The Association Between Stock Liquidity and Financial Reporting Risk
65 Pages Posted: 5 Sep 2018 Last revised: 23 Sep 2019
Date Written: September 19, 2019
In this study, we examine the association between stock liquidity and financial reporting risk, using audit pricing as a proxy for financial reporting risk. Higher levels of stock liquidity can reduce firm misstatement risk by enhancing corporate governance through, for example, the increased possibility of an exit by blockholders (e.g., Edmans 2009). On the other hand, liquidity may also impede internal governance via the loss of active blockholders (Bhide 1993; Back et al. 2015). In addition, higher stock liquidity might be associated with higher information demand from investors as well as higher expected litigation costs. We provide evidence of a positive relation between stock liquidity and audit fees, suggesting that – on average – stock liquidity increases financial reporting risk. These results hold using an instrumental variables approach, using stock splits as exogenous shocks, and using alternative liquidity measures. The effect of stock liquidity on audit fees is more pronounced for firms with weaker internal governance and firms with smaller (non-Big N) auditors. Path analysis indicates that auditor litigation exposure, annual report readability, and misstatement risk play a mediating role. Additional analysis indicates that higher stock liquidity is associated with more costly non-audit service fees, a higher issuance of going concern opinions, and lower financial reporting quality from the client. Taken together, our findings suggest that the net benefits of stock liquidity may be lower than previously thought after considering the effect of stock liquidity on firms’ financial reporting risk and quality.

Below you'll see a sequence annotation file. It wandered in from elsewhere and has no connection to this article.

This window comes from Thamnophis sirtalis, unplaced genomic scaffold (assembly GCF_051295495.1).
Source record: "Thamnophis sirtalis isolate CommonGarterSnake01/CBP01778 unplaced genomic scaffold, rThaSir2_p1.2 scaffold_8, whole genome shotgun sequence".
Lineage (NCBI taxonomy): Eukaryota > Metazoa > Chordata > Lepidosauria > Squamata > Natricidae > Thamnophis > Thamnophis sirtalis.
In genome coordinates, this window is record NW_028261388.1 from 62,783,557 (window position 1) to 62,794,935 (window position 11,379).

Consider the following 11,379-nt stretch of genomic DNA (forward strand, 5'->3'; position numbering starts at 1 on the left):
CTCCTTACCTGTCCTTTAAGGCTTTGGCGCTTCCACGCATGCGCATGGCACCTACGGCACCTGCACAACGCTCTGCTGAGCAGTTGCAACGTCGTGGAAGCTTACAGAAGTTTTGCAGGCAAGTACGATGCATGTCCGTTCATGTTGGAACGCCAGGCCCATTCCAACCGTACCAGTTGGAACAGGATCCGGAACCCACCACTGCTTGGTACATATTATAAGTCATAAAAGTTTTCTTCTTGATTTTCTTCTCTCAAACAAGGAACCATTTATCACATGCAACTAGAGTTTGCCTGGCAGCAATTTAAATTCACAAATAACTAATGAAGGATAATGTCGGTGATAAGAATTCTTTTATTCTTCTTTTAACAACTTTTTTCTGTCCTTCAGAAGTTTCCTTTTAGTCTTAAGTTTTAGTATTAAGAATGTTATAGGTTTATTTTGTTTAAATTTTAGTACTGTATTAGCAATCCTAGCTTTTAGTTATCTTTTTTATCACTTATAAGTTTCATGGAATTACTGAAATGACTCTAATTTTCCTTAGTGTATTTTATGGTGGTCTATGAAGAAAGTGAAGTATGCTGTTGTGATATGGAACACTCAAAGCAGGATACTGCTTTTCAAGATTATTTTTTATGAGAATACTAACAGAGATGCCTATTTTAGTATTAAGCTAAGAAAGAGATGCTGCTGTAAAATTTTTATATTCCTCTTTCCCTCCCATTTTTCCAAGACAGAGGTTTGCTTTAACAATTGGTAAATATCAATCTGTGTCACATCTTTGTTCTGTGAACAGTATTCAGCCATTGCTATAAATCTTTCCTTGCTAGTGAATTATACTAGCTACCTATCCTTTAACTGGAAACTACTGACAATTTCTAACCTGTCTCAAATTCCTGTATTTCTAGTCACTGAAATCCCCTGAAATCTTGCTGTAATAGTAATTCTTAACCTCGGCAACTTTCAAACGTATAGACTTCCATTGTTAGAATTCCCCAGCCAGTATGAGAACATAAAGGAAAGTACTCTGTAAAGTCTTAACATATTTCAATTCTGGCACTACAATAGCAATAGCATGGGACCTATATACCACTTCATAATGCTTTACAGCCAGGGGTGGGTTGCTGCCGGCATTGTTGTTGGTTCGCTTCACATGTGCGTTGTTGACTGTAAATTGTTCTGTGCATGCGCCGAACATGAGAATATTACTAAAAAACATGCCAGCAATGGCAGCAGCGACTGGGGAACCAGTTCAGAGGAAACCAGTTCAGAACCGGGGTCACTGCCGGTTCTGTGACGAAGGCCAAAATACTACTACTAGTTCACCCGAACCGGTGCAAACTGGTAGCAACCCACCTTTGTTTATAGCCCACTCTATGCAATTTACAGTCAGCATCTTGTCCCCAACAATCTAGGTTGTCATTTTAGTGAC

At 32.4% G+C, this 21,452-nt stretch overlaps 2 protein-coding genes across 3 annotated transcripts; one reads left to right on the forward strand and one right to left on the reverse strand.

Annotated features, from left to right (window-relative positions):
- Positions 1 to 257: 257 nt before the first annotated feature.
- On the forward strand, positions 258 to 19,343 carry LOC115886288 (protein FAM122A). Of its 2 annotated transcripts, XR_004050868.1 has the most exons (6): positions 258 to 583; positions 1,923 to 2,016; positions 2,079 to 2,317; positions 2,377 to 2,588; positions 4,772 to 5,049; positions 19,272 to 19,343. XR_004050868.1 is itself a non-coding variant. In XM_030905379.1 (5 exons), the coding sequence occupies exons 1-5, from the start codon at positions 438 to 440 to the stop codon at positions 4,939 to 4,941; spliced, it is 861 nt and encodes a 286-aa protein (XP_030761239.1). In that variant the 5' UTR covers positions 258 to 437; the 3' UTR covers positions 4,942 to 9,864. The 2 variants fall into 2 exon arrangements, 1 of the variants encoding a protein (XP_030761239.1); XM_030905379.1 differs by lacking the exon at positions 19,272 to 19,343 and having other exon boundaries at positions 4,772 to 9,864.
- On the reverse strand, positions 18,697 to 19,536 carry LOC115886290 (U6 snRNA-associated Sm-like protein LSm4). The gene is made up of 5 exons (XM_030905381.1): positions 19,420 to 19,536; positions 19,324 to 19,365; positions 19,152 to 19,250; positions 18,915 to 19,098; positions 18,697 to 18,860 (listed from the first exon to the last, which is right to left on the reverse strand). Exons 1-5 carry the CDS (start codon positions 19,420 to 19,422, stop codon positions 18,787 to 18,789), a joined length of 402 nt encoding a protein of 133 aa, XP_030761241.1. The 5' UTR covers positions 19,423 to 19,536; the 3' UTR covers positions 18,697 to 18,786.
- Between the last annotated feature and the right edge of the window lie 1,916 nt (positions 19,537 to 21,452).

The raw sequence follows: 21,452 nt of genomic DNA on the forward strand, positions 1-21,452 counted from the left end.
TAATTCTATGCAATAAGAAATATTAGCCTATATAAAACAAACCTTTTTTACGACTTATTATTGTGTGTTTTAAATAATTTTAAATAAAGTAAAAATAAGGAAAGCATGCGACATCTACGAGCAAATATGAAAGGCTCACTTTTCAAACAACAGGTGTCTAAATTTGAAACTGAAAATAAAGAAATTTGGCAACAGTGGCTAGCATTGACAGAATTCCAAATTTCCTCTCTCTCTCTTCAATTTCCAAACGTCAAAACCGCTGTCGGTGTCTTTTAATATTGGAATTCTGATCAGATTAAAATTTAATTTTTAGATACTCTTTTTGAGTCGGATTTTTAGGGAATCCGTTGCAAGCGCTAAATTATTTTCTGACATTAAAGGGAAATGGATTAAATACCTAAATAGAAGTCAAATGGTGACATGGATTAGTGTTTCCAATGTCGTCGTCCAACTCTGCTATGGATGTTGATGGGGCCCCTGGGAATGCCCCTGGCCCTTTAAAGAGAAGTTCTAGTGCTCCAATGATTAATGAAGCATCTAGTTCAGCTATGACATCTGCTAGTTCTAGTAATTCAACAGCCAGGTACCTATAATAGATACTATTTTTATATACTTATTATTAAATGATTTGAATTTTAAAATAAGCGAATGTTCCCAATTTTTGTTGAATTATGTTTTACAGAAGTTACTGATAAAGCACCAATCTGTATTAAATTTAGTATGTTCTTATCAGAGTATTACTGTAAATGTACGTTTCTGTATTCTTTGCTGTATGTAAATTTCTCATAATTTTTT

Keywords: Stock Liquidity, Investor Disagreement, Internal Governance, Audit Risk
Suggested Citation: Suggested Citation